Your rights mean nothing. You are not free.”
Ivanka told NaMo, “I am glad,
Even though your report card is bad,
You manage to muster
Such a lot of bluster.
You remind me so much of my dad!”
Posted by Amit Varma on 03 December, 2017 in
Rhyme and Reason |
This is the 59th installment of Rhyme and Reason, my weekly set of limericks for the Sunday Times of India edit page.
There is a film that I have not seen.
It is based on a fictional queen.
Its name begins with ‘P’.
Somehow that offends me,
So I will not allow it to screen.
A fellow named Himanta Sarma
Told me, “Cancer is caused by karma.
You are not sanskaari.
I feel really sorry.
What disease you will get, oh Varma!”
Posted by Amit Varma on 26 November, 2017 in
Rhyme and Reason |
This is the 58th installment of Rhyme and Reason, my weekly set of limericks for the Sunday Times of India edit page.
RaGa sang NaMo a sweet jingle.
“Modiji, you make my heart tingle.
Forget this doom and gloom.
We should just get a room.
We are both Qarib Qarib Single.”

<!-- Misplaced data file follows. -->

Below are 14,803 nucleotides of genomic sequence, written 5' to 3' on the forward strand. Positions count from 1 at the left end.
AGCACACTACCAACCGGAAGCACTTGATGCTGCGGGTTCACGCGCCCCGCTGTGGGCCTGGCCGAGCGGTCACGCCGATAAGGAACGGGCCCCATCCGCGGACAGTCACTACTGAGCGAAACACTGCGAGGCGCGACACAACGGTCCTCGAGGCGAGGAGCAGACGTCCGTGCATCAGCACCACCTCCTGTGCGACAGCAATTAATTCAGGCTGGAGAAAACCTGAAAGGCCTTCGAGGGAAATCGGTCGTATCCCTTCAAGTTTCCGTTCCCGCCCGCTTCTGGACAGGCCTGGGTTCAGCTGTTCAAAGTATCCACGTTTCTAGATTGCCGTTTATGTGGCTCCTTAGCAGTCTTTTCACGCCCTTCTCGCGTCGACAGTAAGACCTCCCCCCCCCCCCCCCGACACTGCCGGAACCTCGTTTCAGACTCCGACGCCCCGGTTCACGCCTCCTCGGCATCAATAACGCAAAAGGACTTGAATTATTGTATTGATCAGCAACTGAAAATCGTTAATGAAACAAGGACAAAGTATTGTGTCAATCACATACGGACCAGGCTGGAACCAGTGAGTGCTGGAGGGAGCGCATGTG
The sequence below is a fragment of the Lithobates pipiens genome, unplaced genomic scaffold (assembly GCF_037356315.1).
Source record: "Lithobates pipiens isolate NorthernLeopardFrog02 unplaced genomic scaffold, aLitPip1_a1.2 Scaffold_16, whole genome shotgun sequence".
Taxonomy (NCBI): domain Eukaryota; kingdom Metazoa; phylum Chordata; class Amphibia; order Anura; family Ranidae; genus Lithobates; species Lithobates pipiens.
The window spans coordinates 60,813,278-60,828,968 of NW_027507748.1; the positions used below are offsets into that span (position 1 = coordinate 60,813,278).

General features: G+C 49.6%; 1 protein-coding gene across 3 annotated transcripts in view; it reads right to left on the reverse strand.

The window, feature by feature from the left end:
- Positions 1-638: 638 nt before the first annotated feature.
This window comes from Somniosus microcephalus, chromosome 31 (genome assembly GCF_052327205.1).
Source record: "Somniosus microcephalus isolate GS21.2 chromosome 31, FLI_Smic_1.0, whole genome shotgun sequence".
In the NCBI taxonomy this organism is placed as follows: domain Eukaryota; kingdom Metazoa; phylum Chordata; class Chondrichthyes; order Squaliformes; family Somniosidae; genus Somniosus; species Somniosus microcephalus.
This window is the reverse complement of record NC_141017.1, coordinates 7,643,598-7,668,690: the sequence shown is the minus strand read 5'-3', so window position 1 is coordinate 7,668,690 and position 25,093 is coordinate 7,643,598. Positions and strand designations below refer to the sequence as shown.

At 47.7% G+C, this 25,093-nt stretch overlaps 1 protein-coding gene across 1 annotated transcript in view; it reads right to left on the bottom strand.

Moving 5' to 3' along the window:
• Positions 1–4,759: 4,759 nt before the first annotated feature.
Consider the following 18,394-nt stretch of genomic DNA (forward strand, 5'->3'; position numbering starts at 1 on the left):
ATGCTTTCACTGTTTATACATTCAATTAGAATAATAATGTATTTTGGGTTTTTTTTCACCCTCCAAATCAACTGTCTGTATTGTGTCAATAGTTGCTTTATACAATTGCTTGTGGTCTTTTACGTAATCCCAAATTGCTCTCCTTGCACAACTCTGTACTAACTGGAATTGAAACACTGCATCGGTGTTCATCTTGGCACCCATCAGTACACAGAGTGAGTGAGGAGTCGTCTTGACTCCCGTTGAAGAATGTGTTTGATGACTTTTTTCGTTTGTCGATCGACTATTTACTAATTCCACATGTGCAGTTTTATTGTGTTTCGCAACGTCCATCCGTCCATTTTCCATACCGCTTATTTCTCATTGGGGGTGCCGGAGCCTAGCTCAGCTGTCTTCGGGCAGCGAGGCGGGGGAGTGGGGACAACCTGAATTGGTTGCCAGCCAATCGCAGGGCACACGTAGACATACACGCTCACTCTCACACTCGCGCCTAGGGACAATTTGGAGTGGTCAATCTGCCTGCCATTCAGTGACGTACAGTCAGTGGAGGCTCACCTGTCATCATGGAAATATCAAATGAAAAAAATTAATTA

One day Mufflerman began to shout,
“RaGa and NaMo just make me pout.
Amit, I have to say,
They are mile hue.
Why am I always the odd one out?”
Posted by Amit Varma on 19 November, 2017 in
Rhyme and Reason |
This is the 57th installment of Rhyme and Reason, my weekly set of limericks for the Sunday Times of India edit page.
BYE BYE LOVE
A friend from Delhi told me one night,
“I once believed in love at first sight,
But now in all this smog,
I can’t see through the fog.
Help me, Amit! Save me from this plight!”
I met a friend who was full of dread.
He wore body armour made of lead.
He told me, full of fright,
“I am flying tonight.
I’m preparing for what lies ahead.”
Posted by Amit Varma on 12 November, 2017 in
Rhyme and Reason |
This is the 56th installment of Rhyme and Reason, my weekly set of limericks for the Sunday Times of India edit page.
A friend asked, “What makes India great?”
I said, “The variety on our plate.
We embrace difference,
And don’t lose our essence.
I just love how we assimilate.”
HOUSE OF CARDS
Donald Trump said to me with great joy,
“Kevin Spacey has been a bad boy.
He had to pay the price,
But you must realise,
Real presidents don’t need to be coy.”
Posted by Amit Varma on 05 November, 2017 in
Rhyme and Reason |
This is the 55th installment of Rhyme and Reason, my weekly set of limericks for the Sunday Times of India edit page.